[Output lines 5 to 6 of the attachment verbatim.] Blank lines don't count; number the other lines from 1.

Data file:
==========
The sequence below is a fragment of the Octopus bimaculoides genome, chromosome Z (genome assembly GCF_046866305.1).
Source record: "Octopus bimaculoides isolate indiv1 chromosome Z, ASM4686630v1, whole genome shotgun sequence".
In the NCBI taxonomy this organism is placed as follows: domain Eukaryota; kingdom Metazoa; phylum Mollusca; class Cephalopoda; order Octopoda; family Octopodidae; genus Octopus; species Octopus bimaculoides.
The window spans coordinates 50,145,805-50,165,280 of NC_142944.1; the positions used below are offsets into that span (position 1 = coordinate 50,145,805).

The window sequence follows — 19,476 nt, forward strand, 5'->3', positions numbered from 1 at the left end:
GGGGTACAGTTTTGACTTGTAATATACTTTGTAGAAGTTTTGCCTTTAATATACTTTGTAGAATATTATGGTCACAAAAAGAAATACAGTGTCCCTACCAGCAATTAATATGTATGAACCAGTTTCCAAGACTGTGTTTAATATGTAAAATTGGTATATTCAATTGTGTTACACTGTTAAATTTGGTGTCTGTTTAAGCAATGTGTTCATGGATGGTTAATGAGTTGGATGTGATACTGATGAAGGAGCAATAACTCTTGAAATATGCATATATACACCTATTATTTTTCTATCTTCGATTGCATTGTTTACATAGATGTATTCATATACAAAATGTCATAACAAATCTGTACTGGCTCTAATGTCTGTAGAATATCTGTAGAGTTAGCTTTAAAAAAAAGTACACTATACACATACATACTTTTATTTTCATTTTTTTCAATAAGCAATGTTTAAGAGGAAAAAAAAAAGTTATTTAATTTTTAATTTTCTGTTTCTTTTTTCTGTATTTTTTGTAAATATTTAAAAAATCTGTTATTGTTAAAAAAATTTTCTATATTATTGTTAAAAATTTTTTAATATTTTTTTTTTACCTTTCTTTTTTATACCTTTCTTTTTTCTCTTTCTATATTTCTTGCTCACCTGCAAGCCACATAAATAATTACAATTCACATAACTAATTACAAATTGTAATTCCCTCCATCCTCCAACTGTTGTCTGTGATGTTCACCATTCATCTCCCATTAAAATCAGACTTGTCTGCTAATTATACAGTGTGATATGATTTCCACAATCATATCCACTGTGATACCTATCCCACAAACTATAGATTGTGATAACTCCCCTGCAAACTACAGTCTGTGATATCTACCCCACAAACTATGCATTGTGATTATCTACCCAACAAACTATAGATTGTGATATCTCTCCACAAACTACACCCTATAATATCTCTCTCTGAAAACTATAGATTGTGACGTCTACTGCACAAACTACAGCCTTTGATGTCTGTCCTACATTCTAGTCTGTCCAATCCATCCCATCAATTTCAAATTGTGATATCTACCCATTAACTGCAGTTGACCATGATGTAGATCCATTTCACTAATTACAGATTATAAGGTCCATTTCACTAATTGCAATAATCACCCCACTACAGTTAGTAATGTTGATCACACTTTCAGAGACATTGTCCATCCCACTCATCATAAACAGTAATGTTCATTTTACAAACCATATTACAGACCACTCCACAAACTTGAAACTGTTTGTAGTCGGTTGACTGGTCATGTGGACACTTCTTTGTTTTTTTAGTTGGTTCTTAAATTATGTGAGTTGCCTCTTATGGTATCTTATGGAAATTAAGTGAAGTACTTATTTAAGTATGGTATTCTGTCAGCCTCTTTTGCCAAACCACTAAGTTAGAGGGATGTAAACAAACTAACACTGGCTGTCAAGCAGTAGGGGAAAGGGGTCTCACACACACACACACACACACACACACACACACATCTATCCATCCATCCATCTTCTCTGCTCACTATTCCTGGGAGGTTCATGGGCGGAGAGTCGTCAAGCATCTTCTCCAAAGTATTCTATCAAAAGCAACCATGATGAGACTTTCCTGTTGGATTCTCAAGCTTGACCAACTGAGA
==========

The window sequence follows — 19,476 nt, forward strand, 5'->3', positions numbered from 1 at the left end:
GGGGTACAGTTTTGACTTGTAATATACTTTGTAGAAGTTTTGCCTTTAATATACTTTGTAGAATATTATGGTCACAAAAAGAAATACAGTGTCCCTACCAGCAATTAATATGTATGAACCAGTTTCCAAGACTGTGTTTAATATGTAAAATTGGTATATTCAATTGTGTTACACTGTTAAATTTGGTGTCTGTTTAAGCAATGTGTTCATGGATGGTTAATGAGTTGGATGTGATACTGATGAAGGAGCAATAACTCTTGAAATATGCATATATACACCTATTATTTTTCTATCTTCGATTGCATTGTTTACATAGATGTATTCATATACAAAATGTCATAACAAATCTGTACTGGCTCTAATGTCTGTAGAATATCTGTAGAGTTAGCTTTAAAAAAAAGTACACTATACACATACATACTTTTATTTTCATTTTTTTCAATAAGCAATGTTTAAGAGGAAAAAAAAAAGTTATTTAATTTTTAATTTTCTGTTTCTTTTTTCTGTATTTTTTGTAAATATTTAAAAAATCTGTTATTGTTAAAAAAATTTTCTATATTATTGTTAAAAATTTTTTAATATTTTTTTTTTACCTTTCTTTTTTATACCTTTCTTTTTTCTCTTTCTATATTTCTTGCTCACCTGCAAGCCACATAAATAATTACAATTCACATAACTAATTACAAATTGTAATTCCCTCCATCCTCCAACTGTTGTCTGTGATGTTCACCATTCATCTCCCATTAAAATCAGACTTGTCTGCTAATTATACAGTGTGATATGATTTCCACAATCATATCCACTGTGATACCTATCCCACAAACTATAGATTGTGATAACTCCCCTGCAAACTACAGTCTGTGATATCTACCCCACAAACTATGCATTGTGATTATCTACCCAACAAACTATAGATTGTGATATCTCTCCACAAACTACACCCTATAATATCTCTCTCTGAAAACTATAGATTGTGACGTCTACTGCACAAACTACAGCCTTTGATGTCTGTCCTACATTCTAGTCTGTCCAATCCATCCCATCAATTTCAAATTGTGATATCTACCCATTAACTGCAGTTGACCATGATGTAGATCCATTTCACTAATTACAGATTATAAGGTCCATTTCACTAATTGCAATAATCACCCCACTACAGTTAGTAATGTTGATCACACTTTCAGAGACATTGTCCATCCCACTCATCATAAACAGTAATGTTCATTTTACAAACCATATTACAGACCACTCCACAAACTTGAAACTGTTTGTAGTCGGTTGACTGGTCATGTGGACACTTCTTTGTTTTTTTAGTTGGTTCTTAAATTATGTGAGTTGCCTCTTATGGTATCTTATGGAAATTAAGTGAAGTACTTATTTAAGTATGGTATTCTGTCAGCCTCTTTTGCCAAACCACTAAGTTAGAGGGATGTAAACAAACTAACACTGGCTGTCAAGCAGTAGGGGAAAGGGGTCTCACACACACACACACACACACACACACACACACATCTATCCATCCATCCATCTTCTCTGCTCACTATTCCTGGGAGGTTCATGGGCGGAGAGTCGTCAAGCATCTTCTCCAAAGTATTCTATCAAAAGCAACCATGATGAGACTTTCCTGTTGGATTCTCAAGCTTGACCAACTGAGA